4 Reasons To Sell Bombed-Out Glencore PLC

Today I am looking at why investors should steer clear of diversified digger Glencore (LSE: GLEN).

Volatile share prices set to pinch?

To say that Glencore’s share price has endured a bumpy ride during the past year would be something of a colossal understatement. As worsening supply/demand balances have pushed commodity prices relentlessly lower during the past few years, Glencore’s value has steadily eroded and the firm has slipped by almost two-thirds during the past year alone.

But perky investor appetite has helped propel prices 68% higher from the record troughs of 68.6p hit in late September. It’s hard to second-guess Glencore’s next move, as edgy investor sentiment prompts much market volatility, but with data from China expected to carry on being disappointing I believe the digger’s share price is in danger of lurching lower once again as traders cash in on recent strength.

Dividends corked

Indeed, as the Chinese economy continues to cool sharply, and production across many key commodities like copper and iron ore heads resolutely higher, earnings projections across the mining sector continue to take a pasting. Indeed, Glencore alone is expected to punch an 57% bottom-line dip in 2015 alone.

This murky outlook prompted the business to shelve its dividend policy in September in order to build its balance sheet, a sensible option particularly as net debt currently stands at a vast $30bn. Still, this decision will leave many income investors disappointed, and while other dividends across the mining and energy sectors are also expected to come under pressure, only Glencore has decided to can shareholder rewards. Commodity bulls may therefore be tempted to look elsewhere.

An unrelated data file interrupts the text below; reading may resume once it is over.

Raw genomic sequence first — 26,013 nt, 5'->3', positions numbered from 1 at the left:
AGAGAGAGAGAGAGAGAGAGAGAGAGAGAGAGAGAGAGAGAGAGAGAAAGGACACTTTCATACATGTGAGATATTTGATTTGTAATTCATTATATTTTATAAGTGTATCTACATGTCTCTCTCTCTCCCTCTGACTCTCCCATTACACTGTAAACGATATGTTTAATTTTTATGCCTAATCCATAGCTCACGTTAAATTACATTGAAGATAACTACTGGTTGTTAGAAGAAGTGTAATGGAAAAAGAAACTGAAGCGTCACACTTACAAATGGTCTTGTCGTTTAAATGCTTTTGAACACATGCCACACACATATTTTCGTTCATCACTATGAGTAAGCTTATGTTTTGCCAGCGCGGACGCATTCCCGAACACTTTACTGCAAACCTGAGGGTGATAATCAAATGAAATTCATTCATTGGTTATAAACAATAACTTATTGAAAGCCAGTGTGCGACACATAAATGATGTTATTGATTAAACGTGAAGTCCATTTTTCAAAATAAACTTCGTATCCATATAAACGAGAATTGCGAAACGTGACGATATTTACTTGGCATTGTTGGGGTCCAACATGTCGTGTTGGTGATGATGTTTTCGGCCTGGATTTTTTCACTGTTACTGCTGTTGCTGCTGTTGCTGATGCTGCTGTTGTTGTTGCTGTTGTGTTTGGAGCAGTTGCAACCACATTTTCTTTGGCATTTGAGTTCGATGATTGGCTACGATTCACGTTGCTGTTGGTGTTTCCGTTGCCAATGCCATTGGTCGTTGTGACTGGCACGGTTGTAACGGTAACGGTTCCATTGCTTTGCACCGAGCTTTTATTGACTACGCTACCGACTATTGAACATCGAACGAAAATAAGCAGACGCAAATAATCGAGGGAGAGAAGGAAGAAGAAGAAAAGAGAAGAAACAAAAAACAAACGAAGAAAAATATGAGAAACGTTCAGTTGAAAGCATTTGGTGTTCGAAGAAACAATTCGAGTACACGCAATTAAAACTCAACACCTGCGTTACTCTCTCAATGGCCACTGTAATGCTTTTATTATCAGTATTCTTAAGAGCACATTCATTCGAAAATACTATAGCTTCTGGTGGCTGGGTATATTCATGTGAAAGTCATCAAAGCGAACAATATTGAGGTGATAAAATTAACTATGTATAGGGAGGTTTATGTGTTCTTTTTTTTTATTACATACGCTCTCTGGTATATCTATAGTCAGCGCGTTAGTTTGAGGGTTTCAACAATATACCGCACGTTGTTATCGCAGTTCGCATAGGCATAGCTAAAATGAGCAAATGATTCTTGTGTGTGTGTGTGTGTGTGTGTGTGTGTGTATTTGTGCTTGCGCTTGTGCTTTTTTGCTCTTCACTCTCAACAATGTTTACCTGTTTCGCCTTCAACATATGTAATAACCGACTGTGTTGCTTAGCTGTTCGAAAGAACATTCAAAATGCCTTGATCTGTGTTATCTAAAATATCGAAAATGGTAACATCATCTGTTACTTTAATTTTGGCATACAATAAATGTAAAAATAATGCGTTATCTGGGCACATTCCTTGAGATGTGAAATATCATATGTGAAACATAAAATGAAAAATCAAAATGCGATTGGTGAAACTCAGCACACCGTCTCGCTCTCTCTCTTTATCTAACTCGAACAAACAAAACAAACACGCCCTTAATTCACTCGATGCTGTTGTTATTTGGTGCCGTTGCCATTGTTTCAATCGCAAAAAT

Deterioration across all commodity classes

Personally speaking, however, I wouldn’t consider investing in any of the world’s metals or fossil fuel producers given the likelihood of further pressure for resources prices. Indeed, bellwether metal copper came within a whisker of hitting fresh six-year lows in late September, despite a number of miners including Glencore vowing to cut production. And prices are currently heading back towards the $5,000 per tonne marker yet again.

The latest London Metal Exchange laggard to hit the buffers this week is aluminium — three-month futures at the exchange sunk to a new six-and-a-half-year nadir below $1,640 per tonne. The effect of worsening aluminium and nickel prices pushed adjusted EBITDA at Glencore’s trading desk 27% lower during January-June, to $1.2bn.

With prices continuing to fall, not just in aluminium but all of the firm’s major materials markets, investors should expect further significant weakness across both Glencore’s industrial and marketing divisions.

Divestments undermine growth story

As well as striking-off the dividend, Glencore has also announced a variety of other measures to help slash its debt mountain to $27bn by the close of 2016. Such initiatives include a rights issue, further cost-reduction schemes, as well as a sale of some of the company’s assets.

Again, I would deem such measures as prudent given the current landscape. But the proposed sale of projects like Glencore’s Cobar and Lomas Bayas copper mines in Chile does the firm’s long-term earnings picture no favours once commodity prices eventually recover. In my opinion the diversified digger faces too many obstacles at the current time to be considered a viable investment destination.

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Royston Wild has no position in any shares mentioned. The Motley Fool UK has no position in any of the shares mentioned. We Fools don't all hold the same opinions, but we all believe that considering a diverse range of insights makes us better investors.